18 Telegraph and Texas Register, November 5, 1845, April 15, 1846,
December 7, 1846, December 21, 1846, May 10, 1847, June 14, 1847, July 5, 1847;
Galveston Evening News, March 3, 1846; Texas Democrat, March 11,
1846; Victor Bracht, Texas in 1848, Charles Frank Schmidt, trans. (San
Antonio: Naylor Printing Company, 1931), p. 10. The Kate Ward was built
and owned by two men, identified as Ward and Robertson. They may have been
Trowbridge Ward and Joseph W. Robertson, each of whom was named as a
commissioner in the law which created the second Colorado Navigation Company
(see Gammel, comp., The Laws of Texas 1822-1897, vol. 2, p. 937). Ward
may also have been Thomas William Ward, who was involved in later navigation
efforts, or Samuel Ward, who at the time owned a substantial amount of land in
Colorado County, or George W. Ward, a cotton merchant in Matagorda who sold the
land to Samuel Ward (see Colorado County Deed Records, Book D, p. 217, Book E,
p. 321). Probably, though, he was William J. Ward, the captain of the boat.
The above-cited issue of the Texas Democrat provides this physical description of the Kate Ward: "115 feet keel; deck the same; 24 feet beam; hull divided into 8 compartments, all water tight; 2 engines or 70 horse power. With wood, water &c., she draws 18 inches, and is capable of carrying 800 bales of cotton."
19 Telegraph and Texas Register, December 20 , 1847; Texas Democrat, March 31, 1849, July 7, 1849.
20 Texas Democrat, April 7, 1849, April 21, 1849, April 28, 1849.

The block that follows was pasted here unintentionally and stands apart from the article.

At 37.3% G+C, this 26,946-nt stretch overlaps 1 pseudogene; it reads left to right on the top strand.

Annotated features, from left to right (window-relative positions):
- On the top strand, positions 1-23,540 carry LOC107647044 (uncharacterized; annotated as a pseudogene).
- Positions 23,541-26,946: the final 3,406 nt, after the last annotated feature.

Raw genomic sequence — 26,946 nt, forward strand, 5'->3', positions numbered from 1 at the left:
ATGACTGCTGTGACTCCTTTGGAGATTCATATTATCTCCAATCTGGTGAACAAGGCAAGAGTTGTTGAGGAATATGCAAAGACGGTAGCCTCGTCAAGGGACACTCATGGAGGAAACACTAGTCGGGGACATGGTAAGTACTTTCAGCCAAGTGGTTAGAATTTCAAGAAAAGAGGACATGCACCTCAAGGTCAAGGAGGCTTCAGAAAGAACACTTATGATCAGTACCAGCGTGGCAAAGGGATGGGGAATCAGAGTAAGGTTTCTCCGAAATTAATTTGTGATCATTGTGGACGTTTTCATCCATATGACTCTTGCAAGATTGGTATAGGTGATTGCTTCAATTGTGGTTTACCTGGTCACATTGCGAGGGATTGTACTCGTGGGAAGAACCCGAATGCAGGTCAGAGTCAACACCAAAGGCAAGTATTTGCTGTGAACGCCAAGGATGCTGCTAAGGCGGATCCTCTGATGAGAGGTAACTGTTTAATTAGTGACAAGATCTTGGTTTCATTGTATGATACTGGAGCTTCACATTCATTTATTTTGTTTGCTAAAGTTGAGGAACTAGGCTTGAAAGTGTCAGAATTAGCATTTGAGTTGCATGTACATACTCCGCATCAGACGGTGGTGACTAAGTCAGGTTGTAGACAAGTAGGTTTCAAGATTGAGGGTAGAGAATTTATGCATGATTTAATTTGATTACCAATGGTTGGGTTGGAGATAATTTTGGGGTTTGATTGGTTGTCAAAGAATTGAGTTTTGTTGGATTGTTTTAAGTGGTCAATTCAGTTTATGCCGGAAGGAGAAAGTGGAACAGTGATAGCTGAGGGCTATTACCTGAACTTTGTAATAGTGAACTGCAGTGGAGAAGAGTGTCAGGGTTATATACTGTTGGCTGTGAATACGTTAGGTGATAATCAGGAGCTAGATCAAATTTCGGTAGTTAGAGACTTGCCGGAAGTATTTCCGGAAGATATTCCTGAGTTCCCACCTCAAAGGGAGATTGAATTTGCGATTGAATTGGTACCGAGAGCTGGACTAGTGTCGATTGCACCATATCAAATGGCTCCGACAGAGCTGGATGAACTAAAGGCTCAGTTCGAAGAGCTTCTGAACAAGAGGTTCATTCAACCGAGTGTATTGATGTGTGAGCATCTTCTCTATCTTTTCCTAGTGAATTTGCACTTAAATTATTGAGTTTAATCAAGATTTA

21 Texas Democrat, May 19, 1849.
22 Texas Democrat, July 7, 1849.
23 Texas Democrat, July 7, 1849, August 4, 1849; Texas State Gazette, September 8, 1849.
24 H. A. Graves, comp., Reminiscences and Events in the Ministerial Life of Rev. John Wesley DeVilbiss (Galveston: W. A. Shaw & Co., 1886), pp. 33-34 which reproduces part of a reminiscence attributed to DeVilbiss. That the ministers arrived on February 3 must be deduced from allusions in several sources. First, one must realize that Palmer and DeVilbiss were appointed to the Egypt circuit for 1843 (see Macum Phelan, A History of Early Methodism in Texas 1817-1866 (Nashville: Cokesbury Press, 1924), pp. 207, 212). DeVilbiss says that they arrived on a Friday (see Graves, Reminiscences and Events in the Ministerial Life of Rev. John Wesley DeVilbiss, p. 33). DeWitt Clinton Baker reports that the Colorado River flooded in February 1843 (see Baker, comp., A Texas Scrap-Book (New York: A. S. Barnes and Co., 1875) p. 327). Jean Marie Odin confirms that the flood was in the first week of February, by writing, on February 7, that he had heard of it (see Letter of Jean Marie Odin, February 7, 1843, Episcopal Collection, Papers of Jean Marie Odin, Catholic Archives of Texas, Austin). The only Friday in February before February 7 in 1843 was February 3. Similar detective work must be performed to fully identify the man from whom the ministers acquired the logs. DeVilbiss gives only Beeson's last name. It can be deduced that he was Leander Beeson rather than his brother Abel, for it was Leander who inherited the land that his father, Benjamin, had owned on the east side of the river, and who certainly lived on that land in December 1844, when the final division of the estate was made (see Colorado County Probate Records, Final Record Book B, pp. 428-431).